the same places where you shop for your other supplies for this meal. If you don’t have access to a sudare, you can use a clean tea towel instead, but the sudare is a bit easier to control.

Vinegared rice for sushi: Soak the rice in a bowl of cold water. Swish
around with your hands and drain when the water becomes cloudy. Fill with
water again and repeat the procedure until the water remains clear.

If you have a rice cooker, use it to cook the rice in the usual fashion, and allow it to stand for 15 – 20 minutes after cooking is complete. If you don’t have a rice cooker, place the washed rice in a heavy 4-quart saucepan. Add 2 1/4 cups of water and
cover with the lid. Bring the water to a boil without lifting the lid
(watch for the lid jiggling). Reduce the heat to medium-high and cook for
5 minutes. Listen for a hissing or crackling sound to indicate that the
water has been absorbed. Remove from the heat, and, still without lifting
the lid, let the rice stand for 20 to 30 minutes.

Transfer the rice to a large bowl. Toss with a Japanese paddle or a wooden
spoon until it stops steaming.

In a small bowl, combine the vinegar, sugar, and salt. Stir until the
sugar is dissolved. Sprinkle into the rice, a little at a time, and toss
in. Cover the vinegared rice mixture with a clean damp tea towel and set aside to cool at least 1 hour, or until needed – no more than 4 or 5 hours. Don’t refrigerate it or it will get too hard to use.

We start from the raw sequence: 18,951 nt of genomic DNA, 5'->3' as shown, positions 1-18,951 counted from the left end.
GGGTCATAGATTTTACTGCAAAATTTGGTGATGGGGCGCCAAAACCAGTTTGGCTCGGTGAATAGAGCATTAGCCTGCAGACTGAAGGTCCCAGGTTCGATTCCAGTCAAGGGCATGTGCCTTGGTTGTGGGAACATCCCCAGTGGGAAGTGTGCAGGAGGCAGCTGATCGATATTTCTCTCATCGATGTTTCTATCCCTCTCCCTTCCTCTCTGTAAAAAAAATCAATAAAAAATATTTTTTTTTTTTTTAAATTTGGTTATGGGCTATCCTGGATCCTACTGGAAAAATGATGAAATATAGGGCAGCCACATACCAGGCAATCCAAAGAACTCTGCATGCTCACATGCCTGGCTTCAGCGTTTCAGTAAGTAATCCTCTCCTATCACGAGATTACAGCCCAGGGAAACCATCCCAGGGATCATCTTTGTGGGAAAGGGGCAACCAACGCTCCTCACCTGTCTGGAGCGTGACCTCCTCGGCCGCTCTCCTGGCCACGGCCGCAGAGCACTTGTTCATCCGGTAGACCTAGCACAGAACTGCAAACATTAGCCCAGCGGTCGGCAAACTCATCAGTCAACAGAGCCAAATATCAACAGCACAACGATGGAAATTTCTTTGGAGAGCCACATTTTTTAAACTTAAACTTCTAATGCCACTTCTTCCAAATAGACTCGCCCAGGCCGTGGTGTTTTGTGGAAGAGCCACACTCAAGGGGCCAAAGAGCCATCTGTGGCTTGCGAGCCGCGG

Nori and vegetables for sushi: Use one sheet of nori as a guide for
cutting the vegetables. The vegetables you use should be cut into very
thin, very long matchsticks: their length should match the width of a sheet
of nori. The exception to this is avocado, which won’t be long enough, but
this isn’t a problem because of its soft texture. Just cut the strips
lengthwise. The idea is to use about 6 strips of vegetable in each sushi
roll; you may use one type of vegetable in each roll, or combine two or three, for
example, cucumber, avocado, and green onion (my favorite! – I call it “Three Jade Sushi”).

Place a tablespoon of the wasabi powder in a very small bowl and combine it with
enough water to make a thin paste.

Place a sheet of nori, shiny side down, on the bamboo mat discussed in the
introduction to this recipe. Dampen your hands and spread 3/4 cup of the
vinegared rice over the surface of the nori, leaving a 1/2-inch border on
the end nearest you and a 2-inch border on the end farthest away.

About 1 1/2 inches from the side closest to you, paint a stripe of wasabi
paste (use very little!) across the rice (see note). Lay 6 or so strips of vegetable
atop the stripe. Lift the side of the mat closest to you and roll it over
so the nori is tightly rolled over the rice and vegetables. (Make sure that you get the mat out of the way and don’t roll it into the sushi!) Wet the far end
of the nori and continue the rolling motion until the result is a snugly
closed roll.

Lay the rolled nori seam side down on a board, and repeat with the
remaining sheets of nori.

You’ll need a very sharp, thin knife to cut the rolls. Wet the knife lightly and
cut each roll into 6 equal sections. Arrange on a large platter.

In a small bowl, combine the remaining wasabi with enough water to make a
fairly thick paste, thicker than what you made for the sushi rolls. Guests
should take a small dab on their plates to be mixed with their tamari sauce for dipping their sushi if they’d like. Put some pickled ginger in another small bowl. Let each
guest take a slice or 2. This is to be eaten between sushi bites to clear the palate, not with the sushi.

Dipping sauce for sushi: Give each guest a small individual soy sauce dish so they can mix their own tamari (soy sauce) and wasabi mix to their preferred level of hotness.